A handful of onlookers stayed through the rest of the council's agenda (including the public hearing on the Hyde Park Baptist Church garage; see "Austin Stories," p.18) to watch the motion to rename Hargrave similarly fall flat for lack of a second. None of Turner's supporters or detractors, incidentally, had come early enough to speak for or against a pedestrian safety plan for East Seventh Street, which has historically had the second-highest incidence of pedestrian fatalities in the city. Nor did any of the Turner crowd speak up during another motion by Thomas that approved reimbursements to the Austin Revitalization Authority for improved water and wastewater lines to 11th and 12th streets.
Speakers on both sides mourned the energy lost in the renaming debate. "If we could take that energy and put it into redeveloping East Austin," said Reverend Colby Shorter III of Rosewood Avenue Missionary Baptist Church, which headed the opposition to the change with a 2,266-signature petition, "we would have streets enough to name after everybody."
Harmony at Last?
The City Council has renewed its love affair with the Austin Music Network as of Thursday night, though the station has been "troubled at best -- it might be better to say a disaster -- in every incarnation so far," says Council Member Daryl Slusher. But despite a long history of problems, the council gave AMN a new lease on life with a $390,000 infusion. In the four months since the nonprofit Kenneth Threadgill Foundation took over AMN's operations, the station has cleaned up its act, and is said to be closer to being in the black than it has been in years.
Don't Ask Twice
In what could end up looking like a rerun of Austin's infamous camping ordinance, the council is poised to pass another ordinance making a Class C misdemeanor of "aggressive or intimidating solicitation," or over-persistent panhandling. The city's legal department notes that while "the First Amendment protects communications and merely asking for alms cannot be entirely prohibited," courts tend to uphold ordinances that merely restrict asking coercively.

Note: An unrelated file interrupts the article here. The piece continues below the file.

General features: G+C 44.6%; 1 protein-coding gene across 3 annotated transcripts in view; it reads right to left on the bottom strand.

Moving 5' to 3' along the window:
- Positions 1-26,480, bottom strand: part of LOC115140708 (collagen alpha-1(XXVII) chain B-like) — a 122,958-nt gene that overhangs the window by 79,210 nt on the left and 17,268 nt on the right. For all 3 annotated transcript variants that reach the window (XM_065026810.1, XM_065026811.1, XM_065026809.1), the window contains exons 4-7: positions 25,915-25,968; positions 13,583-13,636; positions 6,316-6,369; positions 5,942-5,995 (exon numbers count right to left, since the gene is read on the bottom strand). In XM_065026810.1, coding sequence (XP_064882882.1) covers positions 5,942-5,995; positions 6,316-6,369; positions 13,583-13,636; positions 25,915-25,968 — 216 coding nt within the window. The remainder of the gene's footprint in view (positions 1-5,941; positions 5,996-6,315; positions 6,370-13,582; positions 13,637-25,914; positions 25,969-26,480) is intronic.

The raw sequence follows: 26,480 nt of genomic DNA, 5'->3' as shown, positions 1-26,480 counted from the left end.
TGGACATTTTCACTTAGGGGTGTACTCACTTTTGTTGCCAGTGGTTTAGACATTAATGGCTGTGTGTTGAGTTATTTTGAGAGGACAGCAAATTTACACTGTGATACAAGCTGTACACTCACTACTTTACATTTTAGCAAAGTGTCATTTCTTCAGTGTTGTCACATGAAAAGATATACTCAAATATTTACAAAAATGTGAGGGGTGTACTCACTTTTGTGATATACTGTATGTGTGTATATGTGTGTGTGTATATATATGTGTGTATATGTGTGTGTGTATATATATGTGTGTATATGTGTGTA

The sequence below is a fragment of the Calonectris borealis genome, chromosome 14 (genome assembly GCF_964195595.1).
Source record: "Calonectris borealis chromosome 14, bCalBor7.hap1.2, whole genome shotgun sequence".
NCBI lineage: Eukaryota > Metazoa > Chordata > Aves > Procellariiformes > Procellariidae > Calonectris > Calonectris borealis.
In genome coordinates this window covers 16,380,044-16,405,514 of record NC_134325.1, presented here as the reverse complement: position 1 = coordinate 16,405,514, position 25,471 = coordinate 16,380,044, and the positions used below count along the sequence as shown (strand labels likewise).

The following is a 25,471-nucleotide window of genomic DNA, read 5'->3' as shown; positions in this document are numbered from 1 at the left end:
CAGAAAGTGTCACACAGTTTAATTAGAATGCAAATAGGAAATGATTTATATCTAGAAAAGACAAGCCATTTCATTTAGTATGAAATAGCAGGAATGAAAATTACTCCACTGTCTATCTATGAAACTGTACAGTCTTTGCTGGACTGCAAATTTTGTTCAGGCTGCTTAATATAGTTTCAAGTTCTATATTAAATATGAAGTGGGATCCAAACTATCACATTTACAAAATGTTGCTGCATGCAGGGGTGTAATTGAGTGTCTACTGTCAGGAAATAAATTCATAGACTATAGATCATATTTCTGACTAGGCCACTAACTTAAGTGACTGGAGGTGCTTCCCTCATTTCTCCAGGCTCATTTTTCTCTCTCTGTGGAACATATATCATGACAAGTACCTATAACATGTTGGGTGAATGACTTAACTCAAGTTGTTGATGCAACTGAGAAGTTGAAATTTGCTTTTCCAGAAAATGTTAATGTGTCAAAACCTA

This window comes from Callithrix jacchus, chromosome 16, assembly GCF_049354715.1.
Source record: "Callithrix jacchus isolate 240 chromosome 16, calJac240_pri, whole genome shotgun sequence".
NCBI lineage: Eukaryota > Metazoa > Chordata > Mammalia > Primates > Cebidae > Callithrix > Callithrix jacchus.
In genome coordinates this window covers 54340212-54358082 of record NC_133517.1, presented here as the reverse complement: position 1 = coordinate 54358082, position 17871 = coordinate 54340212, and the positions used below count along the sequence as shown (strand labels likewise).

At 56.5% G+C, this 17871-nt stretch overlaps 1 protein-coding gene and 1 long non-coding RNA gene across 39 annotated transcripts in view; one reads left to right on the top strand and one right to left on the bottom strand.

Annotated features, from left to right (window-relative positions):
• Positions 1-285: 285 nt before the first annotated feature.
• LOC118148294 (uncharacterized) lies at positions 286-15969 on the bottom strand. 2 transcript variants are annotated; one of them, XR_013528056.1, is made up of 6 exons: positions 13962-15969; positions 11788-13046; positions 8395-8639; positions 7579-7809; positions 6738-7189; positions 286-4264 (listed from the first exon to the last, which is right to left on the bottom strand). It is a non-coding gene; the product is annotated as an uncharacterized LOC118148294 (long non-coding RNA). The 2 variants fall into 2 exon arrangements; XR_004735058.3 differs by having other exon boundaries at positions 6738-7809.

The camping ordinance, which targeted the homeless by prohibiting activities like building campfires and "sleeping or making preparations to sleep" on the streets, was a rallying point for Austin homeless advocates, and the proposed "aggressive solicitation" ordinance is predictably causing heat in those quarters.
The ordinance "is designed to protect us from our fears," says House the Homeless President Richard Troxell. "The standard is supposedly what reasonable people find aggressive or intimidating. But many 'reasonable people' are afraid of people of different colors, or of poor people." Troxell calls the proposed ordinance "purely subjective," pointing out that in all likelihood it will not be enforced against overzealous Salvation Army bell-ringers or cookie-selling Girl Scouts, both of which, Troxell says, could be considered coercive.
The council is reportedly considering holding off on enforcing the ordinance until at least June, when a city-run downtown homeless shelter is scheduled for completion.